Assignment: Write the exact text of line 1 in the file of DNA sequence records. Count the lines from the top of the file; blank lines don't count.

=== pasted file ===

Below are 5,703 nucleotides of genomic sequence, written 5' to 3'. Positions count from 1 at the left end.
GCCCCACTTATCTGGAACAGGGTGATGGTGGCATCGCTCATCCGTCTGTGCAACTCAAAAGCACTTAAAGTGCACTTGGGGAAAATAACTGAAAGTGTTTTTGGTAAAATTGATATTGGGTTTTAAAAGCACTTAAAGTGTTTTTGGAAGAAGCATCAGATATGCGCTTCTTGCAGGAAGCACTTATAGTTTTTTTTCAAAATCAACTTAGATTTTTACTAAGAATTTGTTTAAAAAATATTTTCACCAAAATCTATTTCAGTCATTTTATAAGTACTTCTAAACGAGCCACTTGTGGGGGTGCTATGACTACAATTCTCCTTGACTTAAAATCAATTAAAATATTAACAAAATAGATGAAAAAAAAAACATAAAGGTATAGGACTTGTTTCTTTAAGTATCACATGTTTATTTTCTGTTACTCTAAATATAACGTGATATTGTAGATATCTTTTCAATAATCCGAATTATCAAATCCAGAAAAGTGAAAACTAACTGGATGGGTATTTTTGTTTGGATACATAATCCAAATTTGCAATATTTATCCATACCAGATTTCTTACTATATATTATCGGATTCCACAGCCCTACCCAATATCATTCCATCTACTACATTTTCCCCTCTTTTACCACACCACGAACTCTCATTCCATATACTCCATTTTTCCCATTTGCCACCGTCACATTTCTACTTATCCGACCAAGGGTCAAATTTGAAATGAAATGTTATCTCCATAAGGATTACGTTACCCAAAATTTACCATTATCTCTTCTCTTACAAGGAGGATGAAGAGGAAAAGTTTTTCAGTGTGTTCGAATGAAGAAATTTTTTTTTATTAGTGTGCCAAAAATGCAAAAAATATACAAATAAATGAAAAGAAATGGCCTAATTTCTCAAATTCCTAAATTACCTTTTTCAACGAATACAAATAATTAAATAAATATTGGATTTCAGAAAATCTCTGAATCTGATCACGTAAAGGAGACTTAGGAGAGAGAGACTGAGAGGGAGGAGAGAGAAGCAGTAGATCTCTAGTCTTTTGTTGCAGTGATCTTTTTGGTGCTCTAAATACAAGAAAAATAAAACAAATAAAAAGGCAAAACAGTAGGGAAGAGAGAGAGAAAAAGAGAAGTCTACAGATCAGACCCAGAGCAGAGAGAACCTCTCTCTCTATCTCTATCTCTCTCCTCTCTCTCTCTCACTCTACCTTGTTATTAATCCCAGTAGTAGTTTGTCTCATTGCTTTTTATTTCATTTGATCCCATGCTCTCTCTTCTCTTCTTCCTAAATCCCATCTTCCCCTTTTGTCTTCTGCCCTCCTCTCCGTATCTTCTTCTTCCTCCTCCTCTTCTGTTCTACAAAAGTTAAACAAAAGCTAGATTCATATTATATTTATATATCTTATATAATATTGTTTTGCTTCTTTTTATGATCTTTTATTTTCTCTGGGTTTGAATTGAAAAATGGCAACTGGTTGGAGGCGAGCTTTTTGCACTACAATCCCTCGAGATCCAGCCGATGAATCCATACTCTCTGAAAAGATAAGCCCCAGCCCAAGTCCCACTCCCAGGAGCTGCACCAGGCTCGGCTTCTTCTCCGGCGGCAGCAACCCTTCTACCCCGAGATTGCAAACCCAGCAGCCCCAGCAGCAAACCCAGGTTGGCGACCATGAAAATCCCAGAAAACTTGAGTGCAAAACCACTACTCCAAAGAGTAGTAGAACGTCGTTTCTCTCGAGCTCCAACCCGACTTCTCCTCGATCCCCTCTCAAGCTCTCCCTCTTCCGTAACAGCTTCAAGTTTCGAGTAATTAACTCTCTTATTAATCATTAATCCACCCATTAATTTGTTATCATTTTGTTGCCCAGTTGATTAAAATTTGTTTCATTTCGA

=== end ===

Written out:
Below are 5,703 nucleotides of genomic sequence, written 5' to 3'. Positions count from 1 at the left end.